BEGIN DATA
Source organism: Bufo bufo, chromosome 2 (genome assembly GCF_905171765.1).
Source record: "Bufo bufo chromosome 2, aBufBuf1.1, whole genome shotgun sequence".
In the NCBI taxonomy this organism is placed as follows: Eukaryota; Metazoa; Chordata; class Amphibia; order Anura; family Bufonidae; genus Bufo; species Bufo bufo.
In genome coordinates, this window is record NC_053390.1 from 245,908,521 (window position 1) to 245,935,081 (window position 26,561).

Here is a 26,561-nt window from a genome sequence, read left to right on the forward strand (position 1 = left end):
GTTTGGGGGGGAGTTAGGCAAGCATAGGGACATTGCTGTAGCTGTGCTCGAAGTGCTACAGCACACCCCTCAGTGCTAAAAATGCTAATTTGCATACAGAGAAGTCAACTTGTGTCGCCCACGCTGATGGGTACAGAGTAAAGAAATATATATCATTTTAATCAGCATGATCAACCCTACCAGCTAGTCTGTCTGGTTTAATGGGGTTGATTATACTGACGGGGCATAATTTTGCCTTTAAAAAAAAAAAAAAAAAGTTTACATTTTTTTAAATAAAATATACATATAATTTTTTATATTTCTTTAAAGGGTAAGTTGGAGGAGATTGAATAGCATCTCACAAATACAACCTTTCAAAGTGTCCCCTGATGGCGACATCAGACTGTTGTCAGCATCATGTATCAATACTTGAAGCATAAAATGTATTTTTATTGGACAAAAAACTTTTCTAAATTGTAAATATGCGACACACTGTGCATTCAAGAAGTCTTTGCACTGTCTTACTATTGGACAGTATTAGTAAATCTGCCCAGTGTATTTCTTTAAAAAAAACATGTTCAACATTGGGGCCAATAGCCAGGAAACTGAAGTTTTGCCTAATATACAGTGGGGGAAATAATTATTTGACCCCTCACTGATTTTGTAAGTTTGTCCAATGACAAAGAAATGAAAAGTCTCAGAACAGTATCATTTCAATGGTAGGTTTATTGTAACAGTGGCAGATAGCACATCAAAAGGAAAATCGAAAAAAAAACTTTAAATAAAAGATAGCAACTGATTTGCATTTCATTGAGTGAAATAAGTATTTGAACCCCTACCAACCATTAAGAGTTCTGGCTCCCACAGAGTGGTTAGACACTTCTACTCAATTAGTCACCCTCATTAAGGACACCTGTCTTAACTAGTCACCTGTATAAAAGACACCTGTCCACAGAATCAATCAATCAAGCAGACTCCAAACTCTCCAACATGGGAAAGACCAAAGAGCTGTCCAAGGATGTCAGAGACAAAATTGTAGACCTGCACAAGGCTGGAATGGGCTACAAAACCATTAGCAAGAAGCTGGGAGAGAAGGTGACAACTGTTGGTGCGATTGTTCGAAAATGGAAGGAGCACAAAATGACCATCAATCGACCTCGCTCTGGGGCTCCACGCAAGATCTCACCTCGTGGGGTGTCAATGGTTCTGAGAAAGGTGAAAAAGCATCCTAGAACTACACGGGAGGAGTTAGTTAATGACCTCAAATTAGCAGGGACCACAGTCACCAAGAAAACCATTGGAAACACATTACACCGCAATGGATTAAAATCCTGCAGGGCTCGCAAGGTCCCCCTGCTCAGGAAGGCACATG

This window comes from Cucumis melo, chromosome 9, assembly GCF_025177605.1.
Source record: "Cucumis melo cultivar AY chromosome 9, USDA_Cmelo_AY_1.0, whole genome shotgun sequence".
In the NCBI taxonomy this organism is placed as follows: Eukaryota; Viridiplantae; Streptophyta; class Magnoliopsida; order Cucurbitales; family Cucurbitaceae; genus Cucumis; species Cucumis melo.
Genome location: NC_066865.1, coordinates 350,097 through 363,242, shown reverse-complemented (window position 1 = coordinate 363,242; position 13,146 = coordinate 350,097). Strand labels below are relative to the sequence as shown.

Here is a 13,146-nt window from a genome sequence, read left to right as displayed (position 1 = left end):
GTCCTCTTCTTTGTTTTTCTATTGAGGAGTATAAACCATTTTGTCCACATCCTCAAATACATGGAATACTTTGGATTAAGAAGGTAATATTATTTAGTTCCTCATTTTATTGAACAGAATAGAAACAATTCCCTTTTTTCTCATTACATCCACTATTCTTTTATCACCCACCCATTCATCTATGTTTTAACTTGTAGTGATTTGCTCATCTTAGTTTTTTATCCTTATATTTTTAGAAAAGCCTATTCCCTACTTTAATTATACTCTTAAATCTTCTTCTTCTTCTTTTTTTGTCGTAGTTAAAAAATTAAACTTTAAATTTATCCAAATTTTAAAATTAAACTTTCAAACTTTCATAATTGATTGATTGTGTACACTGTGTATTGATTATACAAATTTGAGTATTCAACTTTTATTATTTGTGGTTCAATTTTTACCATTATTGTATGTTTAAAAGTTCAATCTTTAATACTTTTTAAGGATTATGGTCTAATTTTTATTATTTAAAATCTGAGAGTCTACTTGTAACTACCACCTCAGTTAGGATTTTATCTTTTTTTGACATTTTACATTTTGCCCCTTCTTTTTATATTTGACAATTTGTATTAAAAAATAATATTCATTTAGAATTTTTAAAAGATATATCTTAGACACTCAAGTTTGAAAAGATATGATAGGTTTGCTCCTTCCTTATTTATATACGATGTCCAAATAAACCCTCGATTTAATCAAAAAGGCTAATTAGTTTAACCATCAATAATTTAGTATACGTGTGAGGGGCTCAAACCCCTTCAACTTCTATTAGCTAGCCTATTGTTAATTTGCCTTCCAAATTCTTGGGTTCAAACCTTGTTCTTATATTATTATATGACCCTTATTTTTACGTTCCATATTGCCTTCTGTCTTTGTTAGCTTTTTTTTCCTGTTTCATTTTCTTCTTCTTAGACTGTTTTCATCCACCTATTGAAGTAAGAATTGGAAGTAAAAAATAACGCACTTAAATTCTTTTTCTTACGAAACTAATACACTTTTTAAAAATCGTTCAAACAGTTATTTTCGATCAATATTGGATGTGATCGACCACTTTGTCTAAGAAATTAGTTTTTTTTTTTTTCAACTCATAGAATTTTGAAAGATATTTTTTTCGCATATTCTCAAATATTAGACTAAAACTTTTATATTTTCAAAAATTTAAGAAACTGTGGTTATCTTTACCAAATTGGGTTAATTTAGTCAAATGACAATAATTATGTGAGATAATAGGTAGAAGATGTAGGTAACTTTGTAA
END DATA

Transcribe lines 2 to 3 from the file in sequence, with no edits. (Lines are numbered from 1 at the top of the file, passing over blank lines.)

Source record: "Bufo bufo chromosome 2, aBufBuf1.1, whole genome shotgun sequence".
In the NCBI taxonomy this organism is placed as follows: Eukaryota; Metazoa; Chordata; class Amphibia; order Anura; family Bufonidae; genus Bufo; species Bufo bufo.